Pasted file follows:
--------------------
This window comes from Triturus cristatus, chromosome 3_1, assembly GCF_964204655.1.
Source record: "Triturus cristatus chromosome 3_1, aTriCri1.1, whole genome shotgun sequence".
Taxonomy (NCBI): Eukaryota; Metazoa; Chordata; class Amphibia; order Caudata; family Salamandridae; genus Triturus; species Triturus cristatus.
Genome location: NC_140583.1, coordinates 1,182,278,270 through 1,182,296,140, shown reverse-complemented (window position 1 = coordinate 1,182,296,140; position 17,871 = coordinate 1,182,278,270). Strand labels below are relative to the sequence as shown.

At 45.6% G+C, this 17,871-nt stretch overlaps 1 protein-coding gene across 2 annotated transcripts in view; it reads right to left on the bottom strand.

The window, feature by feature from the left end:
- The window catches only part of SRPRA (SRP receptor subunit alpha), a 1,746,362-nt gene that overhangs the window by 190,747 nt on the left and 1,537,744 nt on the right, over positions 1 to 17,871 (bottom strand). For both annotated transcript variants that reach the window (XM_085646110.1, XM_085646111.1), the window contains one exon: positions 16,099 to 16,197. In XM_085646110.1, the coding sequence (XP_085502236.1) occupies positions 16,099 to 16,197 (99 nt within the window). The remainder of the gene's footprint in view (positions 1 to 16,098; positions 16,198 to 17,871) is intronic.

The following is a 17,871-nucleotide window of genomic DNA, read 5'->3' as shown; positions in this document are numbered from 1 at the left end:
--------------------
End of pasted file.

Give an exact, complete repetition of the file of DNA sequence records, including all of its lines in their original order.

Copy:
This window comes from Triturus cristatus, chromosome 3_1, assembly GCF_964204655.1.
Source record: "Triturus cristatus chromosome 3_1, aTriCri1.1, whole genome shotgun sequence".
Taxonomy (NCBI): Eukaryota; Metazoa; Chordata; class Amphibia; order Caudata; family Salamandridae; genus Triturus; species Triturus cristatus.
Genome location: NC_140583.1, coordinates 1,182,278,270 through 1,182,296,140, shown reverse-complemented (window position 1 = coordinate 1,182,296,140; position 17,871 = coordinate 1,182,278,270). Strand labels below are relative to the sequence as shown.

At 45.6% G+C, this 17,871-nt stretch overlaps 1 protein-coding gene across 2 annotated transcripts in view; it reads right to left on the bottom strand.

The window, feature by feature from the left end:
- The window catches only part of SRPRA (SRP receptor subunit alpha), a 1,746,362-nt gene that overhangs the window by 190,747 nt on the left and 1,537,744 nt on the right, over positions 1 to 17,871 (bottom strand). For both annotated transcript variants that reach the window (XM_085646110.1, XM_085646111.1), the window contains one exon: positions 16,099 to 16,197. In XM_085646110.1, the coding sequence (XP_085502236.1) occupies positions 16,099 to 16,197 (99 nt within the window). The remainder of the gene's footprint in view (positions 1 to 16,098; positions 16,198 to 17,871) is intronic.

The following is a 17,871-nucleotide window of genomic DNA, read 5'->3' as shown; positions in this document are numbered from 1 at the left end: